When it comes to Special Forces in Bangladesh, the ubiquitous one being RAB, people tend not to talk of upholding the law. The common logic to their activities is that they get the job done and that's what's most important, but to the average citizen, their activities have often been viewed as outside the purview of the law. Whether the accusations are true or not one will never know till a full fledged inquiry is held, but till then a cloud of doubt hangs over many peoples minds as to the legality of RAB's activities, the innumerable 'encounter' deaths will not help their case. This is where a new force which will work within the criminal justice system as well as uphold the spirit of the constitution could be just what the doctor ordered. If the average citizen sees the new force working within the purview of the law and not taking it into its own hands then they could very well accept it with open arms, rather than view it with suspicion. If it manages to keep the people on its side and work with the law, then the newly proposed counter terrorism team could prove to be quite successful.
While there is no real coordinated counter terrorism programme in Bangladesh, this new force would be formed at a critical time in Bangladesh. The last few years has seen a concerted rise in terrorist activities and whether the government chooses to accept it or not, terrorism has become an issue of national importance. The previous BNP led government did not see terrorism as a major problem, one feels they viewed it as more of an irritant than anything else. Then when things got out of control they decided to go after them. The caretaker government took an ad hoc approach to the situation, essentially letting things go with the flow. But now the Awami League led government could be the first administration who really took the issue of terrorism by the horns. This proposed counter terrorism unit could be the jewel in their crown and if used properly with a coordinated national counter terrorism programme, then they could possibly go a long way in disbanding the numerous terrorist organisations that reside within the country.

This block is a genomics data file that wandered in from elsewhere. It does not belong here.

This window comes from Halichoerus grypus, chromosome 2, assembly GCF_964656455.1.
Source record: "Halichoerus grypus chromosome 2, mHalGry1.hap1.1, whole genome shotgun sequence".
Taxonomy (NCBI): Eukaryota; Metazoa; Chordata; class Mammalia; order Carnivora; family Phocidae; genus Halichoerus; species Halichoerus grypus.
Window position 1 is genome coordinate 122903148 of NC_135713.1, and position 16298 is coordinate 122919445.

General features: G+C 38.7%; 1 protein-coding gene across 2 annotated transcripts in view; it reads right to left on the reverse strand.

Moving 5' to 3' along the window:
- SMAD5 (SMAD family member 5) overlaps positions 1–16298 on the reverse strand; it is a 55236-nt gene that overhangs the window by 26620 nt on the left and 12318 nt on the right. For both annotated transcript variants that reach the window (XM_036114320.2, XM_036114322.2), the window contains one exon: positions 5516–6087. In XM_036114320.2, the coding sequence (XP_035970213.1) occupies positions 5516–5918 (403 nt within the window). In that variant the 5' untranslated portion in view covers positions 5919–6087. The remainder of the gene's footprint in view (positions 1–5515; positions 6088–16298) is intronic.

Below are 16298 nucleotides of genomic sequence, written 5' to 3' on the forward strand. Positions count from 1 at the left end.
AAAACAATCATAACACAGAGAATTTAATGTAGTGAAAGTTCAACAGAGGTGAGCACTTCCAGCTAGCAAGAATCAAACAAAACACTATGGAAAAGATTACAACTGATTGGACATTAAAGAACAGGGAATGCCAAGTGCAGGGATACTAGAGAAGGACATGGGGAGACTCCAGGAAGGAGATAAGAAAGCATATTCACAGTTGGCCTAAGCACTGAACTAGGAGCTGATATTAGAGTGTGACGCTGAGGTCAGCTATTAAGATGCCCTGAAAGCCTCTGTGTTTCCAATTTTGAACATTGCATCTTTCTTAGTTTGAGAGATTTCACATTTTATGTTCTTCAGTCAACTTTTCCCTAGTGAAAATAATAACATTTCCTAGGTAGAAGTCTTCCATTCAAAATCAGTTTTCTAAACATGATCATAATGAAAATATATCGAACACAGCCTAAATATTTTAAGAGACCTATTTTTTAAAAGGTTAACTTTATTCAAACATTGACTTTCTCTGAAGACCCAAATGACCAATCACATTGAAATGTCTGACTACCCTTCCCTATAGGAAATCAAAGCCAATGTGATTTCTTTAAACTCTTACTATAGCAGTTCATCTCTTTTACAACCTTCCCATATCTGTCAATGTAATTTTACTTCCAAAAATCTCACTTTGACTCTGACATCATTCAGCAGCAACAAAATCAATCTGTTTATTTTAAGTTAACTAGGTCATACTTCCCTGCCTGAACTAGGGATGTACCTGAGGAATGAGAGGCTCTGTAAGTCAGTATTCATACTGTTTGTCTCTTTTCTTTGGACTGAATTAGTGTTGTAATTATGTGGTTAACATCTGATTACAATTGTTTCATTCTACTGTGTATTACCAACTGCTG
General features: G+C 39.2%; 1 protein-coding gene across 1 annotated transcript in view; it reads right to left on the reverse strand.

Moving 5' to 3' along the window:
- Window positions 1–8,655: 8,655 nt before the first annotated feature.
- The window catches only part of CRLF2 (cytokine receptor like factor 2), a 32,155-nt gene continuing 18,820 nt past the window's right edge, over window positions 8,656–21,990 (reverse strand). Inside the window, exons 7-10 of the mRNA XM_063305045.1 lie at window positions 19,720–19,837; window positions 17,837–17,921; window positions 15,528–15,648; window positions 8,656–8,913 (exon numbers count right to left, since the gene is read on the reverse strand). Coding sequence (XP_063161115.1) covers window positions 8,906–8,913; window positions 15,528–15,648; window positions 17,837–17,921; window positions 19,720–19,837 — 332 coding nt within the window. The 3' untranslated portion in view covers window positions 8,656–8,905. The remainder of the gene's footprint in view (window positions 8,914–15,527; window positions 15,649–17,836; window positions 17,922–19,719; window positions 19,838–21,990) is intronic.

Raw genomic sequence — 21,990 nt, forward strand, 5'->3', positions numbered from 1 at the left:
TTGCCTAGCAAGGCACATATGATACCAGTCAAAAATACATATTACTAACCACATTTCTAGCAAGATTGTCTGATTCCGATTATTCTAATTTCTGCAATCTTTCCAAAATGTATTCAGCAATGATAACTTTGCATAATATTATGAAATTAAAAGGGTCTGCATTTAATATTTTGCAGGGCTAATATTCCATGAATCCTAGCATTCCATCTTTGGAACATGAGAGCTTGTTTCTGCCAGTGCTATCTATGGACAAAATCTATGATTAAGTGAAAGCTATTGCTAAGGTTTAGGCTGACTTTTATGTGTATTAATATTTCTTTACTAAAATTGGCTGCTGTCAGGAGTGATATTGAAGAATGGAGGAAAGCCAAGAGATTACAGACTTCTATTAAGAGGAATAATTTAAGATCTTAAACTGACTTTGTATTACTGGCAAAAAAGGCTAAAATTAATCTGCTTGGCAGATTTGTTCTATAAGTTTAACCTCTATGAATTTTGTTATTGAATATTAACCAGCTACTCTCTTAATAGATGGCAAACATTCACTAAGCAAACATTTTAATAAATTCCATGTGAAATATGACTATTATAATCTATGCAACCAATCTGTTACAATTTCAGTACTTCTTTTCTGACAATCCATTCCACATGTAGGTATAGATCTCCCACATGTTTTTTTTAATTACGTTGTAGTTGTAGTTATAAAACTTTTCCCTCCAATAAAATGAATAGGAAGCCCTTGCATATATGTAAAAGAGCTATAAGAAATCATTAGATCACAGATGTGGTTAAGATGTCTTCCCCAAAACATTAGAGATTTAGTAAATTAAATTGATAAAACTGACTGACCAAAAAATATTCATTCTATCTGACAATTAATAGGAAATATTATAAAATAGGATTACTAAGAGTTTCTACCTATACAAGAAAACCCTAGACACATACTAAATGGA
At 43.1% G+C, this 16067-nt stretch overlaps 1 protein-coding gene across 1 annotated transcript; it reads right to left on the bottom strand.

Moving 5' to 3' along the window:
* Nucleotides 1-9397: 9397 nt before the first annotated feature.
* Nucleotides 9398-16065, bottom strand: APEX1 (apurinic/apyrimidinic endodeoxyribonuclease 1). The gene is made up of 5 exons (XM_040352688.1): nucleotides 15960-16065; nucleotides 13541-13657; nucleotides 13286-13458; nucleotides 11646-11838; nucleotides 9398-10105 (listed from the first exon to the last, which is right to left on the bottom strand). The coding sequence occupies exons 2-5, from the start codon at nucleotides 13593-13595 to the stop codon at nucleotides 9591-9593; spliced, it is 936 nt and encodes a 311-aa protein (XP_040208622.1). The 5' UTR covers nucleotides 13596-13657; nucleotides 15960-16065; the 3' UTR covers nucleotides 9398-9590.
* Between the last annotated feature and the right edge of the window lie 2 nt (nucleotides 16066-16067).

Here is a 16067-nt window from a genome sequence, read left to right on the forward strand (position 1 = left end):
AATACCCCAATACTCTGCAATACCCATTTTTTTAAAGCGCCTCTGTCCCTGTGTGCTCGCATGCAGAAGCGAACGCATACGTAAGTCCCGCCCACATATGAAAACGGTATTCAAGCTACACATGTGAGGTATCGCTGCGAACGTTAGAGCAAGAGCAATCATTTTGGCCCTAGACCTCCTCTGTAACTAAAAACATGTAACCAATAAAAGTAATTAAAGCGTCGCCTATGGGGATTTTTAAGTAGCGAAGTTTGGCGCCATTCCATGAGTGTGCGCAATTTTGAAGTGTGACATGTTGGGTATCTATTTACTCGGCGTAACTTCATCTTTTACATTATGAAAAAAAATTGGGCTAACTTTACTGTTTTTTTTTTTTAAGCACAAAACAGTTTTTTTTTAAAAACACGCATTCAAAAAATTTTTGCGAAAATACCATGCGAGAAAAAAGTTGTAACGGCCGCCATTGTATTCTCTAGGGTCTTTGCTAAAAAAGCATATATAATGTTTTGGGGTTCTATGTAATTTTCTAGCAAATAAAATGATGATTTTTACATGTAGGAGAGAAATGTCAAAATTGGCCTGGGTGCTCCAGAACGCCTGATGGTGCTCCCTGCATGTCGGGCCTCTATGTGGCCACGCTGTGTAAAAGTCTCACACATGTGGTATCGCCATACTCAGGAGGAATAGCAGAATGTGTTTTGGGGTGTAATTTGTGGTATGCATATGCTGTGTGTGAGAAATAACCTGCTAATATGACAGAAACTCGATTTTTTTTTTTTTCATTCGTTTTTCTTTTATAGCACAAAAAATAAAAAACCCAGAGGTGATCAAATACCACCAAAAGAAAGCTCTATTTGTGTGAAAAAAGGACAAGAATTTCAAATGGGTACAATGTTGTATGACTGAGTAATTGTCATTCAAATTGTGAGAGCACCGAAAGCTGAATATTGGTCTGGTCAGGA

The Daily Star report states the core values of the proposed police unit include an unwavering obedience to the constitution, respect for the dignity of people, accountability to the laws, fairness and institutional integrity and leadership. If these really are their core values they will have to live up to them to be successful. As a society we value the rule of law and we often protect it with our lives, we ask is that they do the same. Numerous acts of terrorism have taken many lives in our country, but if we break the law trying to find the perpetrators, where do we draw the line after that?
(R) thedailystar.net 2009